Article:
Sloppy Records Lead to Employee Theft
Employers who keep good records, take accurate inventories and monitor employee behavior suffer fewer thefts and losses of inventory. Basic accounting controls help to identify losses caused by outright theft, mismanagement and company waste. The accounting procedures should be attached to individual employees so a manager has some idea who to hold responsible.
- Small restaurants often experience minor and major thefts because owners trust the wrong people.
- Using strong accounting and payroll software puts people on notice that cash, inventory and guest checks get monitored, serving as a deterrent to theft and fraud.
- Owners need to establish cash-handling procedures to prevent thefts in the front of the house. Sales reports, taking regular register readings and changing cash drawers periodically help to identify the employees that are responsible for cash shortages.
- Inventory controls help to track ingredients from the time they enter restaurants until kitchens send out the food to customers.
- Information security is also an important factor. Poor records or lax computer security could lead to identify theft and liability for restaurant owners.
Key Paperwork Organizational Tips
Business owners have a legal responsibility to keep good records of employees, payroll, expenses, capital equipment costs, depreciation and maintenance and service schedules.
- Organized offices mean that managers and authorized staff can find information quickly.
- Compiling personnel documentation helps speed up audits, employee reviews and hiring practices.
- Accurate paperwork gives owners the tools they need to make better management decisions.
- Management should keep accurate files for each employee that include I-9 documentation, government correspondence, original job applications, salary and work histories, references and contact information including next-of-kin contacts.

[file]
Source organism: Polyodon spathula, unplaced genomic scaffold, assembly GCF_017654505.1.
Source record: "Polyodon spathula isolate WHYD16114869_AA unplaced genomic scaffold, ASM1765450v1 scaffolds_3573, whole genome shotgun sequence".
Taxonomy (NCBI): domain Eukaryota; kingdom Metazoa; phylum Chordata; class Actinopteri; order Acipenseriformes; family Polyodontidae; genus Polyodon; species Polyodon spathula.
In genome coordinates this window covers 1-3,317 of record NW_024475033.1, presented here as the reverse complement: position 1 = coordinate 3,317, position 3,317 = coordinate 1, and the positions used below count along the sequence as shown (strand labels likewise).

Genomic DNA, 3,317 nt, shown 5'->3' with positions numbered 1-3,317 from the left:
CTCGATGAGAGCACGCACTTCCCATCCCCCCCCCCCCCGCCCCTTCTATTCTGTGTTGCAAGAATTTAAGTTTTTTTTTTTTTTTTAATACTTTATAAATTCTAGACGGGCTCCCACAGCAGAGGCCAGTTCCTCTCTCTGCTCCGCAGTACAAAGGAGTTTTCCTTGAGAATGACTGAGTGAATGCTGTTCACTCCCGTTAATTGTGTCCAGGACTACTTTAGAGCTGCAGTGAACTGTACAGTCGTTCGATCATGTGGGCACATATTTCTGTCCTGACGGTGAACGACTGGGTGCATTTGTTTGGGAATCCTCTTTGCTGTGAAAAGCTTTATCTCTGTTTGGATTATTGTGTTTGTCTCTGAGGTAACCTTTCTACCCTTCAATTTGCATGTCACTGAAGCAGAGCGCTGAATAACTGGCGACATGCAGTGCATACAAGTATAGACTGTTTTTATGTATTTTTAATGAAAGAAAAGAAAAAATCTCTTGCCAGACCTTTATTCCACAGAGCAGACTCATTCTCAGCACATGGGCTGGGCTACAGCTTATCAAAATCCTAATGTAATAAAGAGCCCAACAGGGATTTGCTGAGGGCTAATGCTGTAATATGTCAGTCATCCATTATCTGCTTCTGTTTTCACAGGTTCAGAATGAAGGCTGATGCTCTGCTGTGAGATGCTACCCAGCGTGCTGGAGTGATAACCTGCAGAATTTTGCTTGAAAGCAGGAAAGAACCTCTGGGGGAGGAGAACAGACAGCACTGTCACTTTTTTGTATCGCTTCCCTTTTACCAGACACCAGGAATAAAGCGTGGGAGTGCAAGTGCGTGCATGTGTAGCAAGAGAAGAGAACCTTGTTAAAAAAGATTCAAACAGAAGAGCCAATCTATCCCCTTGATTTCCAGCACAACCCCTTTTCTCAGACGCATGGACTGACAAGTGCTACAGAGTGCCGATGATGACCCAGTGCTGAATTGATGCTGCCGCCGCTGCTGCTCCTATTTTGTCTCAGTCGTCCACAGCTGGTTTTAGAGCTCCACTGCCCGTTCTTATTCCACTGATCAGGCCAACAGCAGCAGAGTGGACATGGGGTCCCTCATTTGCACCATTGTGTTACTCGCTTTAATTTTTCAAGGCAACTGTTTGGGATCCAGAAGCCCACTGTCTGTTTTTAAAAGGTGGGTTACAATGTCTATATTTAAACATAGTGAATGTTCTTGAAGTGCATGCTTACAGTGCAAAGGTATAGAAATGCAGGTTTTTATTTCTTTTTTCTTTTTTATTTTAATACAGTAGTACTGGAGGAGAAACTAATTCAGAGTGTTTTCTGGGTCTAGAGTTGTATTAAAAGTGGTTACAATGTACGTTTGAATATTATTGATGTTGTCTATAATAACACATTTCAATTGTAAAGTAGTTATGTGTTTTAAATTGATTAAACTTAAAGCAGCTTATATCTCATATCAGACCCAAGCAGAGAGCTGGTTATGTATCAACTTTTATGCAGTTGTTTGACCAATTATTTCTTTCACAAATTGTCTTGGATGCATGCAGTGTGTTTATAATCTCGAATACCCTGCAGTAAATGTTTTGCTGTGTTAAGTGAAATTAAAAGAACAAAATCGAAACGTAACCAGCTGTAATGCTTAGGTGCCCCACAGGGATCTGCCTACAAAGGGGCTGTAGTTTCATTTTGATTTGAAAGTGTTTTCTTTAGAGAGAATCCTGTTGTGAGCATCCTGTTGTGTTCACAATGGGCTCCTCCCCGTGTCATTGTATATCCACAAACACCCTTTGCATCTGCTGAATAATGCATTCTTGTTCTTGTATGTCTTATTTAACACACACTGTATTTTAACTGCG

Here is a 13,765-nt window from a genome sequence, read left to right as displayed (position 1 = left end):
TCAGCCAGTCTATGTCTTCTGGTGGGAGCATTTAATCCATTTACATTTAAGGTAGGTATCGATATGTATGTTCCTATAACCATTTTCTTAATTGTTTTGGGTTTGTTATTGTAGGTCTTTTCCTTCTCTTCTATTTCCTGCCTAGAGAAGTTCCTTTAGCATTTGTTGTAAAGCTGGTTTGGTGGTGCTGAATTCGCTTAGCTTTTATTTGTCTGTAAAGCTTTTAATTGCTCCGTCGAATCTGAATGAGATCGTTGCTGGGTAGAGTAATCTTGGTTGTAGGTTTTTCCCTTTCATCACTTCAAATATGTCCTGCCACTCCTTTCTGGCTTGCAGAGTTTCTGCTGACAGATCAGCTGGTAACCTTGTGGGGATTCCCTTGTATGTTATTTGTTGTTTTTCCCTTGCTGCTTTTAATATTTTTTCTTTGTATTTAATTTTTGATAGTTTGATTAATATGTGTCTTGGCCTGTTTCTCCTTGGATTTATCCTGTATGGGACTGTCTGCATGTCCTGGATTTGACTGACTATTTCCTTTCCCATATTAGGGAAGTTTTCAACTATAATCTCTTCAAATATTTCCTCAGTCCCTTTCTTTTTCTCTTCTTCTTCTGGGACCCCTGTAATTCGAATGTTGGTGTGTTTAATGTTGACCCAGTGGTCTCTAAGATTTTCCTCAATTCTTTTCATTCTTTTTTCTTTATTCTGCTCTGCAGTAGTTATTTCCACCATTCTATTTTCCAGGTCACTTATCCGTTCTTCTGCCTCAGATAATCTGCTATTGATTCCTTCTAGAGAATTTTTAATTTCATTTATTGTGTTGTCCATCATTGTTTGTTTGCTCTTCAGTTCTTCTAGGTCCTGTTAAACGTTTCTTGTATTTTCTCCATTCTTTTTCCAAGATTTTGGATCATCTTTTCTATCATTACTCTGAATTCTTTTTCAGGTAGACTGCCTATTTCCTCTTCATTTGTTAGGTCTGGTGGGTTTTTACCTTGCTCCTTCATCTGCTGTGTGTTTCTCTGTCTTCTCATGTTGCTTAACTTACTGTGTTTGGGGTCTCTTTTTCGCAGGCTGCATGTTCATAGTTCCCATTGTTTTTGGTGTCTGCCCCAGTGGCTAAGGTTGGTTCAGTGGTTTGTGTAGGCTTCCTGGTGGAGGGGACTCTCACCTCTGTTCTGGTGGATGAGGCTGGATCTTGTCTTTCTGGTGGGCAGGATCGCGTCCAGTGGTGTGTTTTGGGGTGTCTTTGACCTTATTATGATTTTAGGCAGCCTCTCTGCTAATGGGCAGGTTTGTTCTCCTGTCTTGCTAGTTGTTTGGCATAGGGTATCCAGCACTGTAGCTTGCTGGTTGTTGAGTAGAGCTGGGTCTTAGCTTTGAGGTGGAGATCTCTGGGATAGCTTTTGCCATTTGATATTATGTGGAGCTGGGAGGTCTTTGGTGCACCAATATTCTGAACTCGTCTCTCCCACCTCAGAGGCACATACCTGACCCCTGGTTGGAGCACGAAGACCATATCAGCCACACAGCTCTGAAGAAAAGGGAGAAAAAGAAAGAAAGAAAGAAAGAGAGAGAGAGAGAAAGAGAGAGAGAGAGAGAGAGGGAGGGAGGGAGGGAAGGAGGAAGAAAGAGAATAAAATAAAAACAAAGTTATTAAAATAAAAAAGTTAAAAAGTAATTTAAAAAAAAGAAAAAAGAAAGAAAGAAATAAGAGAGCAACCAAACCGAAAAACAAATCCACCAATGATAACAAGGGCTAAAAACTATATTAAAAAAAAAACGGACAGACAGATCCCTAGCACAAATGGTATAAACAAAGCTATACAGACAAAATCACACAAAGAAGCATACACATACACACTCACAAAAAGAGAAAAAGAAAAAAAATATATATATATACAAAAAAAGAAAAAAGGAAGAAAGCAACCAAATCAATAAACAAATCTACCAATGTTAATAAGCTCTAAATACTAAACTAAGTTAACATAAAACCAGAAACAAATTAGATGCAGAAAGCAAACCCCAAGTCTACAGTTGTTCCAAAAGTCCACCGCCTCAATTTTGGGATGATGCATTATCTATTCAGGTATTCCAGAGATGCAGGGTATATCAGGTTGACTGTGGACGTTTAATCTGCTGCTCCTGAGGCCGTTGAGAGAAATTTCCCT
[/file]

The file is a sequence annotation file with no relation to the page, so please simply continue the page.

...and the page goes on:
- Best practices include limiting employee access to records with keys and pass codes.
- In the restaurant industry, it takes an average of 18 months to catch employees who steal, pilfer, embezzle or misrepresent their qualifications. Organizing records and paperwork reduces the time needed to uncover employee problems.
Paperwork Concerns Generated by the Affordable Care Act
The Affordable Care Act adds new levels of paperwork and bureaucracy for swamped restaurant owners, and accurate paperwork could help to generate insurance incentives, reduce operating costs and qualify restaurants for tax credits of 35 to 50 percent on their health-insurance premiums. Restaurants with more than 50 full-time employees could face penalties of $2000 per employee for failing to carry health insurance. This is an immediate issue and involves research and professional assistance.
Restaurants need POS systems, management software, outsourced payroll services or experienced accountants to handle their paperwork, file government reports, manage health-insurance problems and deal with payroll issues. The benefits of good paperwork include transparency, increased profits and better management of people and resources.